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Materials 2016, 9(3), 155; doi:10.3390/ma9030155

Inhibited Bacterial Adhesion and Biofilm Formation on Quaternized Chitosan-Loaded Titania Nanotubes with Various Diameters

1
Shanghai Key Laboratory of Orthopaedic Implants, Department of Orthopaedic Surgery, Shanghai Ninth People’s Hospital, Shanghai Jiao Tong University School of Medicine, Shanghai 200011, China
2
State Key Lab of Metal Matrix Composites, School of Materials Science and Engineering, Shanghai Jiao Tong University, Shanghai 200240, China
3
Department of Orthopaedic Surgery, The Second Hospital of Fuzhou Affilated to Xiamen University, Fuzhou 350007, China
These authors contributed equally to this work.
*
Authors to whom correspondence should be addressed.
Academic Editor: Hideyuki Kanematsu
Received: 27 December 2015 / Revised: 15 February 2016 / Accepted: 25 February 2016 / Published: 3 March 2016
(This article belongs to the Special Issue Biofilm and Materials Science)
View Full-Text   |   Download PDF [4143 KB, uploaded 3 March 2016]   |  

Abstract

Titania nanotube-based local drug delivery is an attractive strategy for combating implant-associated infection. In our previous study, we demonstrated that the gentamicin-loaded nanotubes could dramatically inhibit bacterial adhesion and biofilm formation on implant surfaces. Considering the overuse of antibiotics may lead to the evolution of antibiotic-resistant bacteria, we synthesized a new quaternized chitosan derivative (hydroxypropyltrimethyl ammonium chloride chitosan, HACC) with a 27% degree of substitution (DS; referred to as 27% HACC) that had a strong antibacterial activity and simultaneously good biocompatibility with osteogenic cells. Titania nanotubes with various diameters (80, 120, 160, and 200 nm) and 200 nm length were loaded with 2 mg of HACC using a lyophilization method and vacuum drying. Two standard strain, methicillin-resistant Staphylococcus aureus (American Type Culture Collection 43300) and Staphylococcus epidermidis (American Type Culture Collection 35984), and two clinical isolates, S. aureus 376 and S. epidermidis 389, were selected to investigate the bacterial adhesion at 6 h and biofilm formation at 24, 48, and 72 h on the HACC-loaded nanotubes (NT-H) using the spread plate method, confocal laser scanning microscopy (CLSM), and scanning electron microscopy (SEM). Smooth titanium (Smooth Ti) was also investigated and compared. We found that NT-H could significantly inhibit bacterial adhesion and biofilm formation on its surface compared with Smooth Ti, and the NT-H with 160 nm and 200 nm diameters had stronger antibacterial activity because of the extended HACC release time of NT-H with larger diameters. Therefore, NT-H can significantly improve the antibacterial ability of orthopedic implants and provide a promising strategy to prevent implant-associated infections. View Full-Text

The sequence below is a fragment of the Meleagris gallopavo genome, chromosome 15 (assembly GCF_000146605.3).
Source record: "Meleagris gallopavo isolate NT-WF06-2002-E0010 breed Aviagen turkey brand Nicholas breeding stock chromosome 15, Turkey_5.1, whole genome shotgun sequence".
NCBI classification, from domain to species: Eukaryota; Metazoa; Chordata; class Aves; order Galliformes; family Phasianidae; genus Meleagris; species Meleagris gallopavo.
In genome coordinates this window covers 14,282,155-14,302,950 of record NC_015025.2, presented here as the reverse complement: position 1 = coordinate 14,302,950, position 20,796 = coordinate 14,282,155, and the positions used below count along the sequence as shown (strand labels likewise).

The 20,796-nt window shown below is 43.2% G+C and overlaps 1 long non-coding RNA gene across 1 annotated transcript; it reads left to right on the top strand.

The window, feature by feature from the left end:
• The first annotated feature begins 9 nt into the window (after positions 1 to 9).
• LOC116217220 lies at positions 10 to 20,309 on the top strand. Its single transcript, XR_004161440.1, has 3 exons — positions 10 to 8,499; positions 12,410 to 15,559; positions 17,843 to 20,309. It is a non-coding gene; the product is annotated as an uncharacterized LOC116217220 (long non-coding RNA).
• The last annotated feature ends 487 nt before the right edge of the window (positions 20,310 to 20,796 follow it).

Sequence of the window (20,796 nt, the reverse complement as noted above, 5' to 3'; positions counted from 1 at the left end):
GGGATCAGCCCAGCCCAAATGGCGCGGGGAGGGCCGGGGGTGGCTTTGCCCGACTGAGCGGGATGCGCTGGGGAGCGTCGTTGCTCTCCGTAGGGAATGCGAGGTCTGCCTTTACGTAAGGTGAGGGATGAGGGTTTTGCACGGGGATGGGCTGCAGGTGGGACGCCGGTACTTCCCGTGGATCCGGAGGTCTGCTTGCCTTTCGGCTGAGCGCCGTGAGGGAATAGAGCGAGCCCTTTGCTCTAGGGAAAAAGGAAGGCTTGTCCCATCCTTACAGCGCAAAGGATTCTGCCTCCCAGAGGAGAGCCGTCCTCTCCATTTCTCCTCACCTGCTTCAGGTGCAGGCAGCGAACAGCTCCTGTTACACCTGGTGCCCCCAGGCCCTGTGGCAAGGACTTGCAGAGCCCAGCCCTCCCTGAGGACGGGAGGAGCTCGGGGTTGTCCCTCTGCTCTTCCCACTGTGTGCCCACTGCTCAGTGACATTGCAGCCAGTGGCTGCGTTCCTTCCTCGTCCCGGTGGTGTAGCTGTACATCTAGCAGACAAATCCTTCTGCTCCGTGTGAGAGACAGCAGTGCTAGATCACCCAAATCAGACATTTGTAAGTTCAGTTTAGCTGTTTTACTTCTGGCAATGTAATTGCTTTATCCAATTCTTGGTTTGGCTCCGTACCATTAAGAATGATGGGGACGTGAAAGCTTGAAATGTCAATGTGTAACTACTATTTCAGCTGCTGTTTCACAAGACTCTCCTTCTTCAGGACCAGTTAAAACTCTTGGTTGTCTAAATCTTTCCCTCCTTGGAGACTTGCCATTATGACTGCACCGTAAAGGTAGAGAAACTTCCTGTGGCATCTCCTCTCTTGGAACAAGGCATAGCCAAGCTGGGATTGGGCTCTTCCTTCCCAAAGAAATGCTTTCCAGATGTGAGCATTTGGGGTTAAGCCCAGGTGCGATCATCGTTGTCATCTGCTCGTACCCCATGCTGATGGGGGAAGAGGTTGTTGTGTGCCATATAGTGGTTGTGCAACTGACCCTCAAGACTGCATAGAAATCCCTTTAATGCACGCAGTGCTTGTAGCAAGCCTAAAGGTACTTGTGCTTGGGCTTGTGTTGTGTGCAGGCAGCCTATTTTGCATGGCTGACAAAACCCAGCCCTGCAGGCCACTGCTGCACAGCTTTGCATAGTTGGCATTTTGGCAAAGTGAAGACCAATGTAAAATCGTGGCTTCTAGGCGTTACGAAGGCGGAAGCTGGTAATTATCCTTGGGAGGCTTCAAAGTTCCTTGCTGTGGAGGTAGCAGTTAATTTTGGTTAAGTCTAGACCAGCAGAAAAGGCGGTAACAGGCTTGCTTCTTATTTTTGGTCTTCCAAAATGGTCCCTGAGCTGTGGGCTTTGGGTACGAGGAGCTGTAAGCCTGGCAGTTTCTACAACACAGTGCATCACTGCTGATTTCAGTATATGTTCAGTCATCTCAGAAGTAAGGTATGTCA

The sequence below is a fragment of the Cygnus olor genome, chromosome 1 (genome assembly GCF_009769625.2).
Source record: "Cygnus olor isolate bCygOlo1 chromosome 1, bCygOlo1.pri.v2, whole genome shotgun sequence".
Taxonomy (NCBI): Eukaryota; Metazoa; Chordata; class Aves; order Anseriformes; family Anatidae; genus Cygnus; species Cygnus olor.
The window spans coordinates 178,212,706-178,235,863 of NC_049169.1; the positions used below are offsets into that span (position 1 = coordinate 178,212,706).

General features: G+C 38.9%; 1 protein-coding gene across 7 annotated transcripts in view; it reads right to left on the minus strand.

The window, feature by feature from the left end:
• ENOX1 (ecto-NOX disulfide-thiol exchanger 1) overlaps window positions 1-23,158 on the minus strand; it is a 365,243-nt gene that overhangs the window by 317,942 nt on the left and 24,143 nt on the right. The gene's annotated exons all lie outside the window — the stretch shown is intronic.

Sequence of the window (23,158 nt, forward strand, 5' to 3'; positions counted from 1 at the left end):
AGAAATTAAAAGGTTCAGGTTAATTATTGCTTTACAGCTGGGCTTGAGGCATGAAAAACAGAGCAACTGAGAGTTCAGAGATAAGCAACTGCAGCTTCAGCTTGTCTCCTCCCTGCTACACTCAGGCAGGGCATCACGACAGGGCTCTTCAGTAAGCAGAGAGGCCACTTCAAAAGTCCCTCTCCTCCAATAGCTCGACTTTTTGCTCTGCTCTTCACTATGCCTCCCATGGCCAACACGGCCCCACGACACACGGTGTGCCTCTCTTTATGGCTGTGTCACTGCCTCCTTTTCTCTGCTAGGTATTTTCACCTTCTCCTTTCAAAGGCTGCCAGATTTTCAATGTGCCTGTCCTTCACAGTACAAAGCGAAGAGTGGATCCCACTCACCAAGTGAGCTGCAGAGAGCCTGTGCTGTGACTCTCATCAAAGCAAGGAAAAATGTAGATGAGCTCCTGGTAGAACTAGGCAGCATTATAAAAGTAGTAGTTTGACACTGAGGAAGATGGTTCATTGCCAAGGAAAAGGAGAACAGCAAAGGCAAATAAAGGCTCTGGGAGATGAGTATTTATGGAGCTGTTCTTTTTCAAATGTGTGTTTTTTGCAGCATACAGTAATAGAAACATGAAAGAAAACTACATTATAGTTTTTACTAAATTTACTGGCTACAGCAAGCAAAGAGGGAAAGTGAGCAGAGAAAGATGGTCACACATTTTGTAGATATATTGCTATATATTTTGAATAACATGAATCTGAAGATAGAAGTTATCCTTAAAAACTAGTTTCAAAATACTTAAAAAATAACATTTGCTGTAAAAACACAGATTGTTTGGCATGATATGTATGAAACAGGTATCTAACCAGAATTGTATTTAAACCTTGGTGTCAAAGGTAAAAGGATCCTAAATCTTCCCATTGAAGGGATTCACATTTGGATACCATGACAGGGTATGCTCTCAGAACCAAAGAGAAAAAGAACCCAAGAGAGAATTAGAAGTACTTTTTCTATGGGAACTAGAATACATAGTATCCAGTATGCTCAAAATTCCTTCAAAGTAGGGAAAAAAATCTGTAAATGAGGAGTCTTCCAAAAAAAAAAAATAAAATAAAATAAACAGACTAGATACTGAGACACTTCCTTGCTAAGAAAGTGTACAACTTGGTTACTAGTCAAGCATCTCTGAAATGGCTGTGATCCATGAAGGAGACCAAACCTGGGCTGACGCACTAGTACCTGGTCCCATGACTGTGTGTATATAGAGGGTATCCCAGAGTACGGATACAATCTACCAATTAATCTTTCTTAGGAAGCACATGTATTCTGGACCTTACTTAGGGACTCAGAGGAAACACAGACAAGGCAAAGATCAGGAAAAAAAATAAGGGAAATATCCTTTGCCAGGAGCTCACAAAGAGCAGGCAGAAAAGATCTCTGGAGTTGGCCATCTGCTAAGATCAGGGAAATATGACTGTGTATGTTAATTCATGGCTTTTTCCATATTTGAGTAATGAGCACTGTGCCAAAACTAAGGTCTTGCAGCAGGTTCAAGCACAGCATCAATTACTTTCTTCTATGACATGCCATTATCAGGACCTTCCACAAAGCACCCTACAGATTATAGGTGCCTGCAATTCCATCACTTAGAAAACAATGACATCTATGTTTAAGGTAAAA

Keywords: titania nanotubes; quaternised chitosan; bacteria adhesion; biofilm formation; implant-associated infection; antibiotic-resistant staphylococcus titania nanotubes; quaternised chitosan; bacteria adhesion; biofilm formation; implant-associated infection; antibiotic-resistant staphylococcus
This is an open access article distributed under the Creative Commons Attribution License which permits unrestricted use, distribution, and reproduction in any medium, provided the original work is properly cited. (CC BY 4.0).

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MDPI and ACS Style

Lin, W.-T.; Zhang, Y.-Y.; Tan, H.-L.; Ao, H.-Y.; Duan, Z.-L.; He, G.; Tang, T.-T. Inhibited Bacterial Adhesion and Biofilm Formation on Quaternized Chitosan-Loaded Titania Nanotubes with Various Diameters. Materials 2016, 9, 155.

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